Vitamin D is a fat-soluble vitamin. Very few foods naturally contain vitamin D, with the exception of fatty fish. Most types of milk and some breakfast cereals are fortified with this vitamin. Synthesis in the skin is the major source of the vitamin.
The vitamin D synthesized in the dermis (the thick layer of living tissue below the epidermis) or obtained from the diet is biologically inactive and requires conversion to an active metabolite, which the body does nicely.
Vitamin D, in its active form, has a significant role, as it has an interrelationship with calcium and bone metabolism. Severe deficiency can cause Ricketts in children and osteomalacia (softening of the bones) in children and adults.
Subclinical vitamin D deficiency (levels below 20-25 ng/ml) can lead to the development of osteoporosis and an increase risk of fractures and falls in adults.
Sources: As very few foods naturally contain Vitamin D, dermal synthesis is the major natural source. Pre-vitamin D is synthesized in the skin during exposure to ultraviolet rays in sunlight. It forms vitamin D3. The length of daily exposure required to obtain the sunlight equivalent of oral vitamin D supplementation varies with the skin type (the darker the skin, the less production of vitamin D), latitude, season and time of day.
Recommended Intake: Infants under one year of age should have 400 IU per day. Formulas are fortified, but supplementation is recommended for breast fed babies. For children 1 year to 18 years and most adults, the recommendation is 600 IU per day. For children who do not drink 32 oz of milk per day, should receive at least 400 IU of vitamin D supplementation per day.
Sun: Sunlight is essential for synthesis of vitamin D; however, the ultraviolet (UV) radiation is also responsible for acute and long-term detrimental effects on human skin, including sunburns, photo-aging and skin cancer. Ultraviolet B or UVB represents only 5% of the UV radiation reaching earth's surface, but is the biologically most active wavelengths. It is responsible for sunburn, inflammation, hyper pigmentation and photocarcinogensis.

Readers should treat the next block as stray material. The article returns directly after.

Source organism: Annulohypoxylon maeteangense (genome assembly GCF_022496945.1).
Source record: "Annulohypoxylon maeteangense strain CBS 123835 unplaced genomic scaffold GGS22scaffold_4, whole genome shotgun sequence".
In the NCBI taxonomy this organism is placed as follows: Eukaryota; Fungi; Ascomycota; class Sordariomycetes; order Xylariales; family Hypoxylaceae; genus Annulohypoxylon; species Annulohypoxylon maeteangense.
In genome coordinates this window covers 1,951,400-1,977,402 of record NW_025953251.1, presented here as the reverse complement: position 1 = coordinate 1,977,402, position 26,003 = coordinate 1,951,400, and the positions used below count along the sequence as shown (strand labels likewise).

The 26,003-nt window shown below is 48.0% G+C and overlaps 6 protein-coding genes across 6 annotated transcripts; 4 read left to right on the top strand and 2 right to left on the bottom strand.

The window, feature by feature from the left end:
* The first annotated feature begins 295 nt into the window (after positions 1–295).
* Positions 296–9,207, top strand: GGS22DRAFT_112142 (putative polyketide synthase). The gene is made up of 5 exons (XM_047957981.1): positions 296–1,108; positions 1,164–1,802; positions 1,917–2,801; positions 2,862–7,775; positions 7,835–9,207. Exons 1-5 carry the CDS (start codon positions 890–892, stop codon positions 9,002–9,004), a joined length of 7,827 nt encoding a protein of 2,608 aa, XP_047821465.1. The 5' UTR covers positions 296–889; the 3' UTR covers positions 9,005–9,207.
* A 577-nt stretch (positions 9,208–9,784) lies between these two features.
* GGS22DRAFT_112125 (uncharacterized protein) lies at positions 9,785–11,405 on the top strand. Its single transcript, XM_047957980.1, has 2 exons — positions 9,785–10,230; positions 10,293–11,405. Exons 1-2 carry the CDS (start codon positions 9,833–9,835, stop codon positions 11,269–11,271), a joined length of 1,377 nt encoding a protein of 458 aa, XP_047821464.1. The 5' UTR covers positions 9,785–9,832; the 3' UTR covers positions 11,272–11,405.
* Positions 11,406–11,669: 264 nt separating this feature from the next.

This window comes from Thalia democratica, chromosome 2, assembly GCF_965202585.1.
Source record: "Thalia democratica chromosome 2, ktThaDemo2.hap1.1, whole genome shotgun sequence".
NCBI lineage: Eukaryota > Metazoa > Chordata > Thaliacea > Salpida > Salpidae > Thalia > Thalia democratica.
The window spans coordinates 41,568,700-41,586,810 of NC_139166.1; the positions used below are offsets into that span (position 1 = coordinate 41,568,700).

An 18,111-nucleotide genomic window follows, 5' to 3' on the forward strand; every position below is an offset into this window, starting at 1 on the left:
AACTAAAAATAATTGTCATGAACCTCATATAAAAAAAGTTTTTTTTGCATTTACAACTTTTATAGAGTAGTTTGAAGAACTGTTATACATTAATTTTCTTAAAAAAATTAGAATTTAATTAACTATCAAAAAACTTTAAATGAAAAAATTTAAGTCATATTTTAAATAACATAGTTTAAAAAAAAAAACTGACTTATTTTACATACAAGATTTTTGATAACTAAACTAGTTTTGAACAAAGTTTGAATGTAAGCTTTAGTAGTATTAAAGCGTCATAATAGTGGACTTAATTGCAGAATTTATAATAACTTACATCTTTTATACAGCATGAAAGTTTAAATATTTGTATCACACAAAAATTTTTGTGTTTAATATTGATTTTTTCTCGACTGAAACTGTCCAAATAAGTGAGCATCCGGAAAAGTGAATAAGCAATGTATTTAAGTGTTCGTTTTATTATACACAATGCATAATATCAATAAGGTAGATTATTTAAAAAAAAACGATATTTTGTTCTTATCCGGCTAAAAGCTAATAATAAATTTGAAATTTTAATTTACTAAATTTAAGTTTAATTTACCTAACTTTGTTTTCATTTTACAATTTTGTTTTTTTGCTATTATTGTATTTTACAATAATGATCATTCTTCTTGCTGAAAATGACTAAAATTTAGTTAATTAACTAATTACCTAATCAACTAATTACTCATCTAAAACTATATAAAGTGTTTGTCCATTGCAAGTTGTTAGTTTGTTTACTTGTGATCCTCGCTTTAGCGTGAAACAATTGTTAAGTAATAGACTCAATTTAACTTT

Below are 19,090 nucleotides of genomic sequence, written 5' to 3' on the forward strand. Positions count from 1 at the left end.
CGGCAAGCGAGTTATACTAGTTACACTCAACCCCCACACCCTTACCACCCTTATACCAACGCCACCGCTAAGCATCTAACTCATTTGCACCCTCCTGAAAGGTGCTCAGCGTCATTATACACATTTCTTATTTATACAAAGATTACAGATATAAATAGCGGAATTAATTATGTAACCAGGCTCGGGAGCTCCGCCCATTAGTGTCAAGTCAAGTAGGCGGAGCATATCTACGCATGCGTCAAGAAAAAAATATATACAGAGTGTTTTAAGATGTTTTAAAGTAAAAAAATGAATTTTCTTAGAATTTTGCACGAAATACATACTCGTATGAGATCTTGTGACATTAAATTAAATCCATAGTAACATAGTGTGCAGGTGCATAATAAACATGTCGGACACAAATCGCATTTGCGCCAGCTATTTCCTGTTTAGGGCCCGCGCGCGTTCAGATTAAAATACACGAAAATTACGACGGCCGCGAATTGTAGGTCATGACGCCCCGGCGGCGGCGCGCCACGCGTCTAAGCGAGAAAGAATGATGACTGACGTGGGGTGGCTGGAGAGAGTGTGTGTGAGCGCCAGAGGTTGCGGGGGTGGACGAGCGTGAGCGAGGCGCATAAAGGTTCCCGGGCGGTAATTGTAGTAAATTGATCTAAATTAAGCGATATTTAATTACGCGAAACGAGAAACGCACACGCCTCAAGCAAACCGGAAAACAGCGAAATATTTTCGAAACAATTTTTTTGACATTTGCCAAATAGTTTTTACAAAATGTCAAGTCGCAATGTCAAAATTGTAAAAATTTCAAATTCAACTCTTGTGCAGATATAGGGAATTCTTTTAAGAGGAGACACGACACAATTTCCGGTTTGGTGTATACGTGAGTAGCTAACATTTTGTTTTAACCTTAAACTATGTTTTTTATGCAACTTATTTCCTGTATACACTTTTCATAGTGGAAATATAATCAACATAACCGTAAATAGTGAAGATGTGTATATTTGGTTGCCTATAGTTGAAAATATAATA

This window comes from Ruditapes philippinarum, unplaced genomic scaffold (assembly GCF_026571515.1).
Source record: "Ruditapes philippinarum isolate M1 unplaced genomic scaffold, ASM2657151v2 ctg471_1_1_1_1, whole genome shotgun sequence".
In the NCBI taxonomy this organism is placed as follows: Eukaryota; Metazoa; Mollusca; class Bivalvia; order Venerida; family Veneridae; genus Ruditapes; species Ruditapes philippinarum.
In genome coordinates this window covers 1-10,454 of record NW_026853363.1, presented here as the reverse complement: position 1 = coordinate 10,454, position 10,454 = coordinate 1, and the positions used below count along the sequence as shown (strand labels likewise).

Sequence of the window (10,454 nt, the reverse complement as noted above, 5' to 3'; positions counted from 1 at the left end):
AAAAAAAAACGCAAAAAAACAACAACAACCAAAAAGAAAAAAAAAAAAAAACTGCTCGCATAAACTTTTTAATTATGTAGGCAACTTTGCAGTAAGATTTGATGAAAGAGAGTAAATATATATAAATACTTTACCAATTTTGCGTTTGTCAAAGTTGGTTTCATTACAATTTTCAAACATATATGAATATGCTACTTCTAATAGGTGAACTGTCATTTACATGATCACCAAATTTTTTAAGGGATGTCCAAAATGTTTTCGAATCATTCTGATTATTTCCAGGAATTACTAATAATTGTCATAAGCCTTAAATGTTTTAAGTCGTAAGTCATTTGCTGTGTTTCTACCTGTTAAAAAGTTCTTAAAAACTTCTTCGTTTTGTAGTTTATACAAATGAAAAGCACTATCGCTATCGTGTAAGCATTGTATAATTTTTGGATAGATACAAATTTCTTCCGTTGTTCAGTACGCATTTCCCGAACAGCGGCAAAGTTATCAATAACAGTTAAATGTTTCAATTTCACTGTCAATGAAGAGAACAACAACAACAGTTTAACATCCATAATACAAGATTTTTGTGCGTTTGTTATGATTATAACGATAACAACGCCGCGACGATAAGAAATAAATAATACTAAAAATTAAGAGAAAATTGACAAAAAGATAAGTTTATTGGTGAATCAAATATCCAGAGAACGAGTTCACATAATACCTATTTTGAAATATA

UVA contributes to photo-aging and has a major role in pigment darkening and may be involved in cancer induction. The best photoprotection includes avoidance of sun during peak hours, sun-protective clothing and sunscreens.
Sunscreens: These topical preparations contain filters that reflect or absorb radiation in the UV wavelength range. In the US, 17 different UV filters are approved by the FDA. The sunscreens can be classified as organic or inorganic. Broad-spectrum sunscreens are combinations that are able to absorb both UVB and UVA radiation. The sun protection factor (SPF) only measures UVB in the US. Europe has a rating system for both UVA and UVB protection.
The American Academy of Dermatology recommends the choice of sunscreen products that have a SPF of 30 or higher, broad-spectrum coverage (both UVA and UVB) and water or sweat resistance.
Products with a SPF or >50 provide only a negligible increase in the protection from UV radiation. The only three ingredients that satisfy UVB, UVA2, UVA1 protection are: Avobenzone (organic), Zinc Oxide (inorganic) and Titanium Dioxide (inorganic). Oil based emulsions of inorganic filters (titanium dioxide or zinc oxide) are preferred, as they offer broad-spectrum protection and have minimal irritation, sensitization and skin penetration potential. One of my favorites is "Blue Lizard", an Australian sunscreen with Zinc Oxide and Titanium Dioxide.
Proper Use of Sunscreens: sunscreens must be applied liberally, repeatedly and to all sun exposed parts of the skin. There is a "teaspoon rule" which advises a teaspoon to the face and neck, 1 to each extremity, 2 to the front & back torso and to each lower extremity. The sunscreen should be applied 15" before exposure and reapplied every 2 hours and after swimming or sweating.
Photo-protective Clothing: (UPF) is the degree of protection provided by clothes. A UPF of 15-24 is good, UPF of 25-39 us very good and a UPF of 40-50 is excellent.
Dr. Ann Marie Rogers, founder of Rainbow Pediatrics, was named one of the "Outstanding Pediatricians in Central Ohio" by Columbus Monthly, and also Ohio's "Outstanding Pediatrician of the Year," according to the American Academy of Pediatrics (AAP), Ohio Chapter. Dr. Rogers was also awarded the Lifetime Achievement award from Nationwide Children's Hospital.